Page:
R.I.P. Jack Chick, comics scaremonger
By Ignatiy Vishnevetsky@vishnevetsky
Oct 24, 2016 5:40 PM
Jack Chick, the prolific comics artist and publisher whose paranoid and hate-filled tracts were a subject of perverse fascination for generations of Americans, died this past Sunday, according to a Facebook post by his company. He was 92.
The reclusive king of the scaremongers, Chick railed against everything from gay rights and Dungeons & Dragons to Freemasonry and the Catholic church—which he believed instigated the Holocaust, the Russian Revolution, and the Civil War—in formulaic and often repetitive mini-comics peppered with apocalyptic predictions and ethnic stereotypes.
For a long time, very little was known about Chick’s life, to the point that his name was sometimes incorrectly assumed to be a pseudonym. Born and raised in California, Chick was a World War II veteran and aspiring actor when he reportedly underwent a religious conversion while listening to an episode of The Old Fashioned Revival Hour, a radio show hosted by the Baptist evangelist Charles E. Fuller. He began drawing comics in the 1950s, beginning with a single-panel comic called Times Have Changed?, which was syndicated in the Los Angeles area.
Chick self-published his first religious mini-comic, Why No Revival?, in 1960, while working for a tape recorder company. Initially working out of his kitchen, he became increasingly prolific throughout the decade, and officially incorporated Chick Publications in 1970. The anti-Catholic conspiracy theories that would become a prominent feature of his work were inspired by Alberto Rivera, a con man who claimed to be a former Jesuit priest with insight into the Vatican’s secret (and seemingly counter-intuitive) involvement in Islam, communism, abortion, the assassination of John F. Kennedy, and the Jonestown Massacre. With the help of Fred Carter—with whom he split drawing duties starting in 1972—and at least one more unknown artist, Chick produced over 250 tracts, which were translated into over 100 languages.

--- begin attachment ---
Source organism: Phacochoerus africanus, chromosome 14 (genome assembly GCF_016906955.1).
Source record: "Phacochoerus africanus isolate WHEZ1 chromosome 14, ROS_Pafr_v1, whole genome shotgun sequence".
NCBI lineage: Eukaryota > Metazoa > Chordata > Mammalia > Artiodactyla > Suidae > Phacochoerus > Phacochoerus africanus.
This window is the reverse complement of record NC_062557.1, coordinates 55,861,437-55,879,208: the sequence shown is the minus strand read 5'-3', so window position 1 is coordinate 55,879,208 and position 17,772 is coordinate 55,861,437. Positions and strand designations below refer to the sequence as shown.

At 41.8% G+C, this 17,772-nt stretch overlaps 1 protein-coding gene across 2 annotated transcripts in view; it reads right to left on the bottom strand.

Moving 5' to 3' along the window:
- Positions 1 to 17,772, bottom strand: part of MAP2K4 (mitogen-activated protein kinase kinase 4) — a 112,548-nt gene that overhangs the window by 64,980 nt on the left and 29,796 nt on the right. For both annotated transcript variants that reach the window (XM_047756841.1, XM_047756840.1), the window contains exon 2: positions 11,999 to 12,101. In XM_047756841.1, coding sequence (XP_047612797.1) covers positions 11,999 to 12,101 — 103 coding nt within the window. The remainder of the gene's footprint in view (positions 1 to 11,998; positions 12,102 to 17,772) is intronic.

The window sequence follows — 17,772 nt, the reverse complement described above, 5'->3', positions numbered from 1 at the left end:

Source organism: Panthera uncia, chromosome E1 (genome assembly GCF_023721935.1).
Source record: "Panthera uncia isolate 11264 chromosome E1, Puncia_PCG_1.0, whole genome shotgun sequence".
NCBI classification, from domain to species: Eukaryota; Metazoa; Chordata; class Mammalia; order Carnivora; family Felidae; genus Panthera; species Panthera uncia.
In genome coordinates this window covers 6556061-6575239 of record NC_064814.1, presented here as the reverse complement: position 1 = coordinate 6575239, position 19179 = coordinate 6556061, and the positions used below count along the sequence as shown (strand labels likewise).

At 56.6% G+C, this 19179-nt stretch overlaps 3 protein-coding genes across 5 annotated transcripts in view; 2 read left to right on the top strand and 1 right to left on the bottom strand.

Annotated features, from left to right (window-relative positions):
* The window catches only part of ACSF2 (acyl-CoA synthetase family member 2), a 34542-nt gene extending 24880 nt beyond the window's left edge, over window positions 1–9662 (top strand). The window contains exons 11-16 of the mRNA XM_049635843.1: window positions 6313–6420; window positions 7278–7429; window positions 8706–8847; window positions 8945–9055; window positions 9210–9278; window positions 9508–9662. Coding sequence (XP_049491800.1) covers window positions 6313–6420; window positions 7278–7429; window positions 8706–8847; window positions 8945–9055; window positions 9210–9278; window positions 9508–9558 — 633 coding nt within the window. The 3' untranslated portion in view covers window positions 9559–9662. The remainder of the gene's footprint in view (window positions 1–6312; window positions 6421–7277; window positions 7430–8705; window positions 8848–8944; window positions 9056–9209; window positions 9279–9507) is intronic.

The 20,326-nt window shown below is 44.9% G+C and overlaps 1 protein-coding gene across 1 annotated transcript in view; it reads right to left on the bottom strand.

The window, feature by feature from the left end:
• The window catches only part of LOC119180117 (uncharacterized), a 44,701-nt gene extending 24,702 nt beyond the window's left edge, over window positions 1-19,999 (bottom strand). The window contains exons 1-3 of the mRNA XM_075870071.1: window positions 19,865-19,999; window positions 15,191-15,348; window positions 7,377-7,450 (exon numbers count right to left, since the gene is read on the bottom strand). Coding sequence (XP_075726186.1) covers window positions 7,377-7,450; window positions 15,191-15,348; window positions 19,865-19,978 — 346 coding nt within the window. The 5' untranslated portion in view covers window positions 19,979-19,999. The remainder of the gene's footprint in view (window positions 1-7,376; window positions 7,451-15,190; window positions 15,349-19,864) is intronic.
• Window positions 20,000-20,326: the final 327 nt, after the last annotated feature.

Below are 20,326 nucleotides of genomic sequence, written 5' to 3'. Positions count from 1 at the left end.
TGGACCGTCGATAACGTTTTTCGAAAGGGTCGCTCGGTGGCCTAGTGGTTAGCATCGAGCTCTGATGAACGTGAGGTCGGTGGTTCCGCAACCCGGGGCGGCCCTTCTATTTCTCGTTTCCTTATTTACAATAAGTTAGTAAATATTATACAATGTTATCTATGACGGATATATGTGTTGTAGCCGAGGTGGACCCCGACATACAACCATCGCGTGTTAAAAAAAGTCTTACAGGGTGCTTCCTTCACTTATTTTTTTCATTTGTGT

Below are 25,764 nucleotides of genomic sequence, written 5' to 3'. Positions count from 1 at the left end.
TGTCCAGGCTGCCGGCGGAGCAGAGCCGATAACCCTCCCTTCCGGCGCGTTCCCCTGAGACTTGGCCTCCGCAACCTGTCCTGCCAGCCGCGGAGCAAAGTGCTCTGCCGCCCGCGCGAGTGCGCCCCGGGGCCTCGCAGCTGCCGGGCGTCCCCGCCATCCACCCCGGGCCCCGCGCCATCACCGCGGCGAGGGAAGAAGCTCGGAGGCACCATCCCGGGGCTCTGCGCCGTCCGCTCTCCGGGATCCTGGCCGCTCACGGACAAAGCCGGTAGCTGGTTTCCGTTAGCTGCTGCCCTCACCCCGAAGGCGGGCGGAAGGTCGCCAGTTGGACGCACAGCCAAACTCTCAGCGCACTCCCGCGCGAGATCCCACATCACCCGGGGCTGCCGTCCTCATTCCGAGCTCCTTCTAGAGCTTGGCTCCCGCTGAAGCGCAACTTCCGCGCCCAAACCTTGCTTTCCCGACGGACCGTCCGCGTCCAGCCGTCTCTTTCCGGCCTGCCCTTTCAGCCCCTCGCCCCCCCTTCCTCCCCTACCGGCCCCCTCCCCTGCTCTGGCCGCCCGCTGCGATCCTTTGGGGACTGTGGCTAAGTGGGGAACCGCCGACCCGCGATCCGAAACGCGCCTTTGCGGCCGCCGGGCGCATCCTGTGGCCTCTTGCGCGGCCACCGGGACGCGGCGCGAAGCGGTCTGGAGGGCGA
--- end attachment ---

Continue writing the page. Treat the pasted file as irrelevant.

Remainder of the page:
It is believed that Chick Publications has printed as many as 800 million copies of its mini-comics, which continue to be produced in a wallet-sized format eerily reminiscent of Tijuana bibles, illicitly printed pornographic comics often featuring popular cartoon characters or celebrities of the day that enjoyed their greatest popularity during Chick’s Great Depression adolescence and his years in the U.S. Army. The difference here is that, instead of Clark Gable diddling Betty Boop, Chick’s tracts offered text-heavy fantasies of a world where everything was part of a secret conspiracy of Satanist indoctrination, and Bronze Age druids were always on the verge of making a comeback.
Chick himself claimed that his inspiration came from a news report about Communist propaganda comics in China. Over the years, his widely distributed mini-comics were the frequent subject of boycotts by Christian organizations. They also developed an ironic fanbase who appreciated Chick’s work for its unintentionally absurd plotting and dialogue and its frequent, tone-deaf attempts at appealing to specific audiences, making excerpts from and parodies of Chick tracts common in ‘zines and on punk flyers throughout the ’80s and ’90s.
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